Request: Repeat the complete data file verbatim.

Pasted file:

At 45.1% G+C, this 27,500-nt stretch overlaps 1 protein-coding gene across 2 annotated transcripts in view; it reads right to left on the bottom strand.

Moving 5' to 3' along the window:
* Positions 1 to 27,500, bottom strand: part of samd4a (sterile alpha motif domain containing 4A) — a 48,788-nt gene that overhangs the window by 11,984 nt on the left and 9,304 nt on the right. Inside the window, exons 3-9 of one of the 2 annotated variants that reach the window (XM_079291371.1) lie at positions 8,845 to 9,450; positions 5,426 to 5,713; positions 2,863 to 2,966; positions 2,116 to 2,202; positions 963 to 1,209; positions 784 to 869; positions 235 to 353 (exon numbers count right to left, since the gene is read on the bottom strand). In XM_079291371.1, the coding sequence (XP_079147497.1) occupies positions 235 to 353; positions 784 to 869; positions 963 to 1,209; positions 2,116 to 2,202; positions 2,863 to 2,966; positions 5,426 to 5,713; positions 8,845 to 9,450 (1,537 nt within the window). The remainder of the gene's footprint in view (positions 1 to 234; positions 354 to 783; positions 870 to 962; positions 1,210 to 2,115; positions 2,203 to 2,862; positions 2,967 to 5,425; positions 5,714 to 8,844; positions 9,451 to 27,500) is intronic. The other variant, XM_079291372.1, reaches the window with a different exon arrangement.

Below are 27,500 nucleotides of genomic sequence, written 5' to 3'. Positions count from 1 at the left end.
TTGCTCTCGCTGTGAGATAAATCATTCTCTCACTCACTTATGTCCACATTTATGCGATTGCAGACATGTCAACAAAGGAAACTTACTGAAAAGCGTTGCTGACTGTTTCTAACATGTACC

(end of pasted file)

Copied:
At 45.1% G+C, this 27,500-nt stretch overlaps 1 protein-coding gene across 2 annotated transcripts in view; it reads right to left on the bottom strand.

Moving 5' to 3' along the window:
* Positions 1 to 27,500, bottom strand: part of samd4a (sterile alpha motif domain containing 4A) — a 48,788-nt gene that overhangs the window by 11,984 nt on the left and 9,304 nt on the right. Inside the window, exons 3-9 of one of the 2 annotated variants that reach the window (XM_079291371.1) lie at positions 8,845 to 9,450; positions 5,426 to 5,713; positions 2,863 to 2,966; positions 2,116 to 2,202; positions 963 to 1,209; positions 784 to 869; positions 235 to 353 (exon numbers count right to left, since the gene is read on the bottom strand). In XM_079291371.1, the coding sequence (XP_079147497.1) occupies positions 235 to 353; positions 784 to 869; positions 963 to 1,209; positions 2,116 to 2,202; positions 2,863 to 2,966; positions 5,426 to 5,713; positions 8,845 to 9,450 (1,537 nt within the window). The remainder of the gene's footprint in view (positions 1 to 234; positions 354 to 783; positions 870 to 962; positions 1,210 to 2,115; positions 2,203 to 2,862; positions 2,967 to 5,425; positions 5,714 to 8,844; positions 9,451 to 27,500) is intronic. The other variant, XM_079291372.1, reaches the window with a different exon arrangement.

Below are 27,500 nucleotides of genomic sequence, written 5' to 3'. Positions count from 1 at the left end.
TTGCTCTCGCTGTGAGATAAATCATTCTCTCACTCACTTATGTCCACATTTATGCGATTGCAGACATGTCAACAAAGGAAACTTACTGAAAAGCGTTGCTGACTGTTTCTAACATGTACC